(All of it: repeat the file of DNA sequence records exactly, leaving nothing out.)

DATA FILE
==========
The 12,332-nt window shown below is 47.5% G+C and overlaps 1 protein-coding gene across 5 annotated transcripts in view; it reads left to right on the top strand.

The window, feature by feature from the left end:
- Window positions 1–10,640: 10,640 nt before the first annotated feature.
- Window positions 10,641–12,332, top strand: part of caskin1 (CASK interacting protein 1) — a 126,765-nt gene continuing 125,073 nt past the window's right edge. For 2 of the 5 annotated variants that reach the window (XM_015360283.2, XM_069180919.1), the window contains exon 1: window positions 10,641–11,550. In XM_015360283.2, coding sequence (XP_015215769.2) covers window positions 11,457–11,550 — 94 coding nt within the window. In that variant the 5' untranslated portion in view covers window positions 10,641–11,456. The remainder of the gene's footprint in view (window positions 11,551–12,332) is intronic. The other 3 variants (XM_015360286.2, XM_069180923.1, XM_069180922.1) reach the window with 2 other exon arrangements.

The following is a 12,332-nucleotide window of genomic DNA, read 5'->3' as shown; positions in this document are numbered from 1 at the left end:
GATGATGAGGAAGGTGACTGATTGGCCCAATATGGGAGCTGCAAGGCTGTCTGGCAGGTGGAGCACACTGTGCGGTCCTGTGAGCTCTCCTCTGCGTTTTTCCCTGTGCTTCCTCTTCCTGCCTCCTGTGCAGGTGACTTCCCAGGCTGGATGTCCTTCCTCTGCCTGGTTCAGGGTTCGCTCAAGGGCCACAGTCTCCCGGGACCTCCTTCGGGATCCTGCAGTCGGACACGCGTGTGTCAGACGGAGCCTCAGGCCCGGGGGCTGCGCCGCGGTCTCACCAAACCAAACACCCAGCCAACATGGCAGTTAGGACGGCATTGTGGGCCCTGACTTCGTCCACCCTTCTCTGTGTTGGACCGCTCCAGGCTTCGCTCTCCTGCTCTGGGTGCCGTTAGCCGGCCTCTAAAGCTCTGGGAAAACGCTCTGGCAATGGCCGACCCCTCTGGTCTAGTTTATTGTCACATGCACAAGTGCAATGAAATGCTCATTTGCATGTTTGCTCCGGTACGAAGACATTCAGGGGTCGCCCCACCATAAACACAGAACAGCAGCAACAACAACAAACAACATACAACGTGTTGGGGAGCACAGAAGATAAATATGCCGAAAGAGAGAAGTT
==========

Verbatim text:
The 12,332-nt window shown below is 47.5% G+C and overlaps 1 protein-coding gene across 5 annotated transcripts in view; it reads left to right on the top strand.

The window, feature by feature from the left end:
- Window positions 1–10,640: 10,640 nt before the first annotated feature.
- Window positions 10,641–12,332, top strand: part of caskin1 (CASK interacting protein 1) — a 126,765-nt gene continuing 125,073 nt past the window's right edge. For 2 of the 5 annotated variants that reach the window (XM_015360283.2, XM_069180919.1), the window contains exon 1: window positions 10,641–11,550. In XM_015360283.2, coding sequence (XP_015215769.2) covers window positions 11,457–11,550 — 94 coding nt within the window. In that variant the 5' untranslated portion in view covers window positions 10,641–11,456. The remainder of the gene's footprint in view (window positions 11,551–12,332) is intronic. The other 3 variants (XM_015360286.2, XM_069180923.1, XM_069180922.1) reach the window with 2 other exon arrangements.

The following is a 12,332-nucleotide window of genomic DNA, read 5'->3' as shown; positions in this document are numbered from 1 at the left end:
GATGATGAGGAAGGTGACTGATTGGCCCAATATGGGAGCTGCAAGGCTGTCTGGCAGGTGGAGCACACTGTGCGGTCCTGTGAGCTCTCCTCTGCGTTTTTCCCTGTGCTTCCTCTTCCTGCCTCCTGTGCAGGTGACTTCCCAGGCTGGATGTCCTTCCTCTGCCTGGTTCAGGGTTCGCTCAAGGGCCACAGTCTCCCGGGACCTCCTTCGGGATCCTGCAGTCGGACACGCGTGTGTCAGACGGAGCCTCAGGCCCGGGGGCTGCGCCGCGGTCTCACCAAACCAAACACCCAGCCAACATGGCAGTTAGGACGGCATTGTGGGCCCTGACTTCGTCCACCCTTCTCTGTGTTGGACCGCTCCAGGCTTCGCTCTCCTGCTCTGGGTGCCGTTAGCCGGCCTCTAAAGCTCTGGGAAAACGCTCTGGCAATGGCCGACCCCTCTGGTCTAGTTTATTGTCACATGCACAAGTGCAATGAAATGCTCATTTGCATGTTTGCTCCGGTACGAAGACATTCAGGGGTCGCCCCACCATAAACACAGAACAGCAGCAACAACAACAAACAACATACAACGTGTTGGGGAGCACAGAAGATAAATATGCCGAAAGAGAGAAGTT